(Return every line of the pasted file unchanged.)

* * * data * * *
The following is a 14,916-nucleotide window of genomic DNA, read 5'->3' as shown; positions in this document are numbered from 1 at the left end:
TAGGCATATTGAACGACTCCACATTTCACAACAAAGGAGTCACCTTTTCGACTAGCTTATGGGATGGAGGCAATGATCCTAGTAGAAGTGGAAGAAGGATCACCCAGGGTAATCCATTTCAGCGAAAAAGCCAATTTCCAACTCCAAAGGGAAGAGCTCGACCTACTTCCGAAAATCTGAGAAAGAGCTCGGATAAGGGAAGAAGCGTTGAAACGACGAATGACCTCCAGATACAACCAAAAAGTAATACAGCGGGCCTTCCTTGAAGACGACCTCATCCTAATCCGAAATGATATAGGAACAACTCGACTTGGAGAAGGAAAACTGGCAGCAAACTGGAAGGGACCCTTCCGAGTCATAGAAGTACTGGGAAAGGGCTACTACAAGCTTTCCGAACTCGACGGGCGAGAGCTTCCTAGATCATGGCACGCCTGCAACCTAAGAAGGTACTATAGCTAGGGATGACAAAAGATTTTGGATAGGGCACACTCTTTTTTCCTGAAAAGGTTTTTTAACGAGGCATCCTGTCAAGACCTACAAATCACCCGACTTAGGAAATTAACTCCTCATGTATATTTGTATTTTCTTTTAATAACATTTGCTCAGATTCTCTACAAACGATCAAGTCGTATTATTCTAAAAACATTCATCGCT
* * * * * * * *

The following is a 14,916-nucleotide window of genomic DNA, read 5'->3' as shown; positions in this document are numbered from 1 at the left end:
TAGGCATATTGAACGACTCCACATTTCACAACAAAGGAGTCACCTTTTCGACTAGCTTATGGGATGGAGGCAATGATCCTAGTAGAAGTGGAAGAAGGATCACCCAGGGTAATCCATTTCAGCGAAAAAGCCAATTTCCAACTCCAAAGGGAAGAGCTCGACCTACTTCCGAAAATCTGAGAAAGAGCTCGGATAAGGGAAGAAGCGTTGAAACGACGAATGACCTCCAGATACAACCAAAAAGTAATACAGCGGGCCTTCCTTGAAGACGACCTCATCCTAATCCGAAATGATATAGGAACAACTCGACTTGGAGAAGGAAAACTGGCAGCAAACTGGAAGGGACCCTTCCGAGTCATAGAAGTACTGGGAAAGGGCTACTACAAGCTTTCCGAACTCGACGGGCGAGAGCTTCCTAGATCATGGCACGCCTGCAACCTAAGAAGGTACTATAGCTAGGGATGACAAAAGATTTTGGATAGGGCACACTCTTTTTTCCTGAAAAGGTTTTTTAACGAGGCATCCTGTCAAGACCTACAAATCACCCGACTTAGGAAATTAACTCCTCATGTATATTTGTATTTTCTTTTAATAACATTTGCTCAGATTCTCTACAAACGATCAAGTCGTATTATTCTAAAAACATTCATCGCT